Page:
The Impact of COVID-19 on Prisons: A User-led Perspective

Queen’s University Belfast researchers discuss their landmark study on the impact of COVID-19 measures in prisons.

Gillian McNaull & Shadd Maruna

From the onset of the COVID-19 pandemic, prison institutions were recognised as a site of distinct and heightened contagion risk. The risk of COVID-19 transference in closed institutions presented governments with two options: first, to reduce contagion risk via policies of decarceration; or second, to attempt mitigation of risk transference through widespread programmes of prisoner confinement and isolation. Across Her Majesty’s Prison and Probation Service (HMPPS) estate in England and Wales, the latter choice was taken. An unprecedented lockdown of strict Covid-responsive measures was implemented across the system to curb the transmission of the virus. Initially, these extreme measures were heralded as a great success, making prisons ‘safer’ and ‘less violent’ than before the pandemic.

Our recent research findings counter this argument, centring the lived experience of prisoners to highlight the real impact of COVID-19 across HMPPS estate. ‘Coping with Covid in Prisons’ is a project funded by the Economic and Social Research Council, led by partners from the School of Social Sciences, Education and Social Work at Queen’s University Belfast and the prisoner-led charity, User Voice. Using an innovative peer-led methodology, the team trained over 100 serving prisoners in research methods, who completed 1,400 surveys with fellow prisoners across 11 prisons of the English estate, to produce one of the most comprehensive studies of life in prison during the pandemic.

We found that Covid-responsive measures created long periods of solitary confinement, with 85% of surveyed prisoners locked up in cells for 23 hours a day during the lockdown period. At the same of data collection, 80% of those surveyed still experienced unlock for only 2 hours or less a day. These measures have fed into a severe mental health crisis in prisons. Incarcerated people suffered tremendously as an outcome of these prolonged periods of isolation, and the simultaneous pull-back of institutional support. Two thirds of those surveyed reported that mental health support had declined over this period, while the same number considered mental wellbeing had never been worse in prisons. Using standard screening tools to measure anxiety and depression levels, we found that prisoners scored disproportionately higher than the general population and pre-pandemic prisoner levels, with over one third of prisoners experiencing “severe anxiety disorder” indicating high levels of post-traumatic stress, and 49% scoring in the “severe depression” range. The deterioration of mental health led to participants harming themselves and their environment in their efforts to cope with the isolation they were experiencing. 42% of survey participants reported that in the preceding two weeks, they had thought they would ‘be better off dead’ or were considering harming themselves with 18% experiencing these thoughts every day.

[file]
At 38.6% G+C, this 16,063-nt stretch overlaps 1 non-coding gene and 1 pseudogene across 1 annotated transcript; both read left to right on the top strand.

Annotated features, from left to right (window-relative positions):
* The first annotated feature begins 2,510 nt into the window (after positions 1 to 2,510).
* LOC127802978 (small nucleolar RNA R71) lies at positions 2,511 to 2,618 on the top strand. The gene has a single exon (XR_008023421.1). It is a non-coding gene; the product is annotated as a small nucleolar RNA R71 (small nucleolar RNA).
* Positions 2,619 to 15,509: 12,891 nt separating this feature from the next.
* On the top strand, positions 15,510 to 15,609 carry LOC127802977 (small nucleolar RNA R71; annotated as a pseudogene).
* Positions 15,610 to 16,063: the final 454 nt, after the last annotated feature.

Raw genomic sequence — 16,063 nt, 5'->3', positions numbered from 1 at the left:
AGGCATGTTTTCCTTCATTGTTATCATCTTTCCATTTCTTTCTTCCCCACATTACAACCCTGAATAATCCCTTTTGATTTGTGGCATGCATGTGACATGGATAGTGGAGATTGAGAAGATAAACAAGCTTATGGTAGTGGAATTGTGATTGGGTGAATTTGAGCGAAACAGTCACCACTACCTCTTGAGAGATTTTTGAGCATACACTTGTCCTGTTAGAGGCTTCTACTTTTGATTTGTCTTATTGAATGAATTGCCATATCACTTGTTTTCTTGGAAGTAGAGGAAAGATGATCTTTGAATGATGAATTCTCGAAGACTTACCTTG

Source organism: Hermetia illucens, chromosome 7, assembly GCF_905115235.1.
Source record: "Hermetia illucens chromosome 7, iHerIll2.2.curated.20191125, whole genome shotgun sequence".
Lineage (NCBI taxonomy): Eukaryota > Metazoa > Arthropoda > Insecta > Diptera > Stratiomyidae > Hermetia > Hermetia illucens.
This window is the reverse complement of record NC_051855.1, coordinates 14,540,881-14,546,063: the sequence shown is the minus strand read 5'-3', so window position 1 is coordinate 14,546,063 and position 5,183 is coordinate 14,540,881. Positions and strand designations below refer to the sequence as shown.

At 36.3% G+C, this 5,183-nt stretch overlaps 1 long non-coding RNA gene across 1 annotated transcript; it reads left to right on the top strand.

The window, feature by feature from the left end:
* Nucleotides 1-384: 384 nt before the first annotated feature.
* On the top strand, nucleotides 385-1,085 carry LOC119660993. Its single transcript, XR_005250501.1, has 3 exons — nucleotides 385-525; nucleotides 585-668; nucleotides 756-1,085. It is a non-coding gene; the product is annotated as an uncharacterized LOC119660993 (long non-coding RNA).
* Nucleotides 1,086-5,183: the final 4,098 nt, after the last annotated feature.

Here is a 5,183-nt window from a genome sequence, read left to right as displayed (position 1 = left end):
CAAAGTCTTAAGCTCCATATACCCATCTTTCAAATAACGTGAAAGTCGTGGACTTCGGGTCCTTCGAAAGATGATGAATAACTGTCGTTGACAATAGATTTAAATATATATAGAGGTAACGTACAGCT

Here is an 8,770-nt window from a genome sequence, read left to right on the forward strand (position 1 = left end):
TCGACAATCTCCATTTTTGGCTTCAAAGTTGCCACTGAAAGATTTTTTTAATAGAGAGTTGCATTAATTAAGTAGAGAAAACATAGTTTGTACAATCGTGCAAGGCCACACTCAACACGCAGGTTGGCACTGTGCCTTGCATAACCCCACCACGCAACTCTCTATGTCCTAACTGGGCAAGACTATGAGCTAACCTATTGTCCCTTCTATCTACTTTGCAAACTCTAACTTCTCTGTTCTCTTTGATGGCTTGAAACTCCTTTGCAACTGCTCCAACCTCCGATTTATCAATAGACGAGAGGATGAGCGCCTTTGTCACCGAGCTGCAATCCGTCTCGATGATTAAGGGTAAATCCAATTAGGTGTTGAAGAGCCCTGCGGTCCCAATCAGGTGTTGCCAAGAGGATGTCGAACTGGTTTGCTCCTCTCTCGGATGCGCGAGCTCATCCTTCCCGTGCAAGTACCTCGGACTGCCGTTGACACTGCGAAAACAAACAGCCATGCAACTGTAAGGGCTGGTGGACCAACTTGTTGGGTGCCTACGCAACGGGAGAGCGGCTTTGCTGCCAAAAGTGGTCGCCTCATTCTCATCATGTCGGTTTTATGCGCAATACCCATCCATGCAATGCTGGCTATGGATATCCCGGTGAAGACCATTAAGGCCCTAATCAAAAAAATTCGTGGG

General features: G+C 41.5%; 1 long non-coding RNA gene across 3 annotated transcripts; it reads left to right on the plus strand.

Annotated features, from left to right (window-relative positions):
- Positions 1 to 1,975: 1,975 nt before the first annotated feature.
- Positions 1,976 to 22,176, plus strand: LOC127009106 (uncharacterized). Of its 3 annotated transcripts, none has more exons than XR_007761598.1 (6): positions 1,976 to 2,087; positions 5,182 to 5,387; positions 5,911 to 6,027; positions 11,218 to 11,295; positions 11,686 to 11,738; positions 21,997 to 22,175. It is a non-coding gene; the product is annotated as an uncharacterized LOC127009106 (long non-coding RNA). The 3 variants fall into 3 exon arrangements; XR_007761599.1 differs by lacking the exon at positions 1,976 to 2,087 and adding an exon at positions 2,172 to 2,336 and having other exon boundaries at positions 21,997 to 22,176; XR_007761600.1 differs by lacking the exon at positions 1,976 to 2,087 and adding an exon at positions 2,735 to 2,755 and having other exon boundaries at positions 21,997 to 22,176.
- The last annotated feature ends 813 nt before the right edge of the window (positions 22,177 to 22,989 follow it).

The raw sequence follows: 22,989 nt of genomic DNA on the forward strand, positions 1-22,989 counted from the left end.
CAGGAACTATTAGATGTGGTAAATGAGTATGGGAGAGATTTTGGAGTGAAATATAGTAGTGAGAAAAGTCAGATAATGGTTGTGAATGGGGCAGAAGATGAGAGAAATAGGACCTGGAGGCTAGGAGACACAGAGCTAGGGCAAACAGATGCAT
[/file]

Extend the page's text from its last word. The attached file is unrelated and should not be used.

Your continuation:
An additional impact was the almost complete eradication of rehabilitation culture, as education, employment and purposeful activities declined significantly. Over 75% of participants reported that access to education and psychological programmes had worsened, with 85% prisoners receiving little or no programme support. This affected prisoners’ ability to progress through their sentences and work towards release, effectively trapping prisoners in categories, and impacted ability to reintegrate on release.

Many focus-group participants feared that lockdown would become the “new normal” for those in prison, ‘Every day is hopeless. It’s the new normal.’ These concerns was two-pronged; first, respondents felt the prison system was ‘already broken’, with Covid now ‘an excuse’ used to mask issues relating to under-resourcing of prisons. Second, participants believed the restrictive regimes implemented during Covid-responsivity were preferable for staff, leading to a reluctance to move to a post-Covid regime. An aspect of the ‘new normal’ was the idea some participants held that HMPPS wanted to keep lockdowns in place due the ‘myth of violence reduction.’ While personal safety had increased in prisons for a small minority of prisoners (around 1 in 6), 54% of participants disagreed or strongly disagreed that ‘most people welcomed the lockdown because it has reduced violence and bullying’. Many participants reported that the face of prison violence had changed, with verbal bullying and coercion still in place and lockdown in fact exacerbating the risk of violent outbreaks, rather than reducing it.

In the face of prison institution deficits during this period, peer support and mutual aid became the glue that enabled survival of Covid lockdowns. When asked to rate the support they received from various sources on a scale of 1 to 10, peer support from fellow prisoners was rated higher than any other group internal to the prison. However, while respondents suggested that formal and informal peer support could be crucial elements of surviving lockdown for prisoners — plugging the hole left by third sector withdrawal and staffing shortages — participants also recognised that these initiatives were under supported and ill-equipped to respond to some of the very serious mental health problems they witnessed

Our research shows the potential of peer-led approaches to produce counter-discourse to official institutional narratives. Moreover, a user-led methodology highlights both the importance and efficacy of centring lived experience in knowledge production on prison life. We recommend that prisons should and could harness lived experience of prison as a central aspect of transition to recovery.